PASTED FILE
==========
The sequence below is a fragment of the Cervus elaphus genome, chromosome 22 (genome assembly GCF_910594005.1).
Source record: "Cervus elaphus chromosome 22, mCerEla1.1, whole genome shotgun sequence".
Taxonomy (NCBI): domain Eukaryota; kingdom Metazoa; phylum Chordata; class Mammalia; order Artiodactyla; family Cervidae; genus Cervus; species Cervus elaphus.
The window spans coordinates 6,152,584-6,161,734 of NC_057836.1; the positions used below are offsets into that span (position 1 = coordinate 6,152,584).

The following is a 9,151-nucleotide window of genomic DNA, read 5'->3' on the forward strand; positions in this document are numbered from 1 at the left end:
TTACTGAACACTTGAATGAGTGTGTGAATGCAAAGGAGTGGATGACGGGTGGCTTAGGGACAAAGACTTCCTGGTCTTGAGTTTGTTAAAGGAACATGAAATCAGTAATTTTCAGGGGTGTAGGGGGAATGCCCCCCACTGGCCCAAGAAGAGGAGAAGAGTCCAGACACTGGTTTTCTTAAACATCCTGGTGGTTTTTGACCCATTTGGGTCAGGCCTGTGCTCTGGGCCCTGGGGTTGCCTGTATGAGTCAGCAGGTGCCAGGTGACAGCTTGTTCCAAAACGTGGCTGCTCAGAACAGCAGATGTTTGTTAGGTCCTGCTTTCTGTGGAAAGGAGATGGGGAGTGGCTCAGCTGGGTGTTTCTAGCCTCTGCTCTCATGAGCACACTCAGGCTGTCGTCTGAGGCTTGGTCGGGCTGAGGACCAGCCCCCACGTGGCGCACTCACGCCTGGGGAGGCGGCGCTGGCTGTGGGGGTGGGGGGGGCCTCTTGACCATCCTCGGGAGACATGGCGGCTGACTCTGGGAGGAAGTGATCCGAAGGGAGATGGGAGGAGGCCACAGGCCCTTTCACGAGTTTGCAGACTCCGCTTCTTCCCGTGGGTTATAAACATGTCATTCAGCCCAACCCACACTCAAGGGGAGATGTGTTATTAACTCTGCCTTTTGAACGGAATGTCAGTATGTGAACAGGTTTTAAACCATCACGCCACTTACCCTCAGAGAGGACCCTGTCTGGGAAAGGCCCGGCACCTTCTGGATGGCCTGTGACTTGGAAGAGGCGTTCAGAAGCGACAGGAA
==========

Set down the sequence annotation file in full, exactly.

The sequence below is a fragment of the Cervus elaphus genome, chromosome 22 (genome assembly GCF_910594005.1).
Source record: "Cervus elaphus chromosome 22, mCerEla1.1, whole genome shotgun sequence".
Taxonomy (NCBI): domain Eukaryota; kingdom Metazoa; phylum Chordata; class Mammalia; order Artiodactyla; family Cervidae; genus Cervus; species Cervus elaphus.
The window spans coordinates 6,152,584-6,161,734 of NC_057836.1; the positions used below are offsets into that span (position 1 = coordinate 6,152,584).

The following is a 9,151-nucleotide window of genomic DNA, read 5'->3' on the forward strand; positions in this document are numbered from 1 at the left end:
TTACTGAACACTTGAATGAGTGTGTGAATGCAAAGGAGTGGATGACGGGTGGCTTAGGGACAAAGACTTCCTGGTCTTGAGTTTGTTAAAGGAACATGAAATCAGTAATTTTCAGGGGTGTAGGGGGAATGCCCCCCACTGGCCCAAGAAGAGGAGAAGAGTCCAGACACTGGTTTTCTTAAACATCCTGGTGGTTTTTGACCCATTTGGGTCAGGCCTGTGCTCTGGGCCCTGGGGTTGCCTGTATGAGTCAGCAGGTGCCAGGTGACAGCTTGTTCCAAAACGTGGCTGCTCAGAACAGCAGATGTTTGTTAGGTCCTGCTTTCTGTGGAAAGGAGATGGGGAGTGGCTCAGCTGGGTGTTTCTAGCCTCTGCTCTCATGAGCACACTCAGGCTGTCGTCTGAGGCTTGGTCGGGCTGAGGACCAGCCCCCACGTGGCGCACTCACGCCTGGGGAGGCGGCGCTGGCTGTGGGGGTGGGGGGGGCCTCTTGACCATCCTCGGGAGACATGGCGGCTGACTCTGGGAGGAAGTGATCCGAAGGGAGATGGGAGGAGGCCACAGGCCCTTTCACGAGTTTGCAGACTCCGCTTCTTCCCGTGGGTTATAAACATGTCATTCAGCCCAACCCACACTCAAGGGGAGATGTGTTATTAACTCTGCCTTTTGAACGGAATGTCAGTATGTGAACAGGTTTTAAACCATCACGCCACTTACCCTCAGAGAGGACCCTGTCTGGGAAAGGCCCGGCACCTTCTGGATGGCCTGTGACTTGGAAGAGGCGTTCAGAAGCGACAGGAA